Maybe I'll be worth reading because mine is a voice of hope. I've seen the future in the faces of the young and my only wish is that I could hang around and live it with you.
Maybe -- as a translator of the language of social change over a great expanse of time -- my voice is one of the carriers of history and a reliable predicter of the future.
Maybe because, for whatever reason, I've remained politically and experientially Black despite the seduction of expediency and the quest for personal fortune.
Maybe because I've retained the ability to say and be what I am and what it is with candor and without restraint -- mine is another Black voice to be read and heard alongside the rest.
Maybe because a deviant voice adds breadth and depth to and expands the Black experience .
Maybe this is the time to speak beyond the listeners at my shoulder and in the board rooms before it's too late and time runs out ... and just maybe

this is a gentle way of avenging the cruel enslavement of my ancestors, Celestine "Of no last name," and Leontine Breaux Allen, into whose shoes I've stepped in my time -- by giving them legitimate voices beyond the grave and into the continuum of family and national history.

...and there it is!

My reason to write -- that which only I will have lived and documented because only I have lived their lineage down through all of the drama of all of the generations and into my humble shoes!

But where do I go from here ... ?

Friday, May 27, 2005

Time out in the Marin Headlands ...

The intensity of the past few days of writing demanded a break. I should re-word that -- it's not the writing but the thinking that is so troublesome. The writing comes easily, but with each new fragment upturned there are glimpses into things long forgotten, and when night comes I can feel my jaw muscles begin to relax. Hadn't realized how much energy gets locked up there until they're released ... .

I'd been looking forward to spending all day on Thursday with the board of directors of Ma'at Academy at the Marin Headlands Institute. This is an amazing program designed by its founding director, Sharon Fuller, to bring awareness and educational opportunities to the local minority community around issues of environmental injustice. This issue is of critical importance to Contra Costa County since recent studies show that there are 300 toxic-emitting facilities in the city of Richmond. There are 5 petroleum refineries in Contra Costa County, the most in any area in the nation. Despite the constant redefining of what constitutes a brownfield, this and surrounding cities are awash with them. The statistics on breast cancer, asthma, and autism are stunning. From a speech I wrote two years ago for my former boss, Assemblywoman Loni Hancock of the 14th Assembly District -- the alarming statistic for autism showed a 97% leap in four years and a chilling rise of 634% since 1987 (West County Times, Wednesday 5/14/2003).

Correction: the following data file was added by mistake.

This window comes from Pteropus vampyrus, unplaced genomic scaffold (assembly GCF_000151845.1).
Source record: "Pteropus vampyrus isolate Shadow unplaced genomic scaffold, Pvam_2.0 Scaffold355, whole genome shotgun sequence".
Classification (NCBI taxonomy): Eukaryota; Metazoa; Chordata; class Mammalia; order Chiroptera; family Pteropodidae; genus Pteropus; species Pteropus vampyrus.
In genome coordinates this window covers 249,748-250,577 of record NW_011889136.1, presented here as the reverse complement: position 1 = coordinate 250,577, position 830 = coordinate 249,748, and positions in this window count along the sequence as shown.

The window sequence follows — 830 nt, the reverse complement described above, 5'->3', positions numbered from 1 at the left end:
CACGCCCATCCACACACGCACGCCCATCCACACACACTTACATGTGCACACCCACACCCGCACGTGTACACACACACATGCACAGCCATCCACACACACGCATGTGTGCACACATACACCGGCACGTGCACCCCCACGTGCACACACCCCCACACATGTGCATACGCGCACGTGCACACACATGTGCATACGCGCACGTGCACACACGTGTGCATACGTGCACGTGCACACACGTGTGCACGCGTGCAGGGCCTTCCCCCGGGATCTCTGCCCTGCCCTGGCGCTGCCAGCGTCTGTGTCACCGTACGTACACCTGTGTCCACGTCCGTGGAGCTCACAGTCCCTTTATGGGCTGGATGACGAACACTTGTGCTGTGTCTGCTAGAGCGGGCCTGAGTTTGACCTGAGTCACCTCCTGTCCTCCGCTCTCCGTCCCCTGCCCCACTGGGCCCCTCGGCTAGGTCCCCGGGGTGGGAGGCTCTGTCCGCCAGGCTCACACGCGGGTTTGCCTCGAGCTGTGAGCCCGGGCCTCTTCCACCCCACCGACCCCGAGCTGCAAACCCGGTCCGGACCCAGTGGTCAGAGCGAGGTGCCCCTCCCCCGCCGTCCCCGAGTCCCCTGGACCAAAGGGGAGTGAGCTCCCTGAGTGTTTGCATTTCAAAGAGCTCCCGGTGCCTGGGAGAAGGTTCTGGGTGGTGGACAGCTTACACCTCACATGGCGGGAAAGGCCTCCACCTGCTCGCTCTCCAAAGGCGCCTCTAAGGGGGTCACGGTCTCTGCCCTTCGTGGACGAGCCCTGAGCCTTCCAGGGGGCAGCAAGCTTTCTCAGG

Consider that ours is a city with a large population dependent upon public assistance due to joblessness. In order to supplement what foods are available through food stamp programs, a good number of folks still try to grow their own vegetables in small kitchen gardens only to find the ground in which they're grown is highly contaminated by pesticides -- and that serious illnesses came along with nourishment. Much of the bay water is now so contaminated by mercury and other toxins that the fish caught are no longer edible without treatment. The most popular fishing spots sit over what has been long designated as Superfund sites. It's been a major job to get the state to post warnings to that effect; an effort that Ma'at Academy has worked to encourage for years.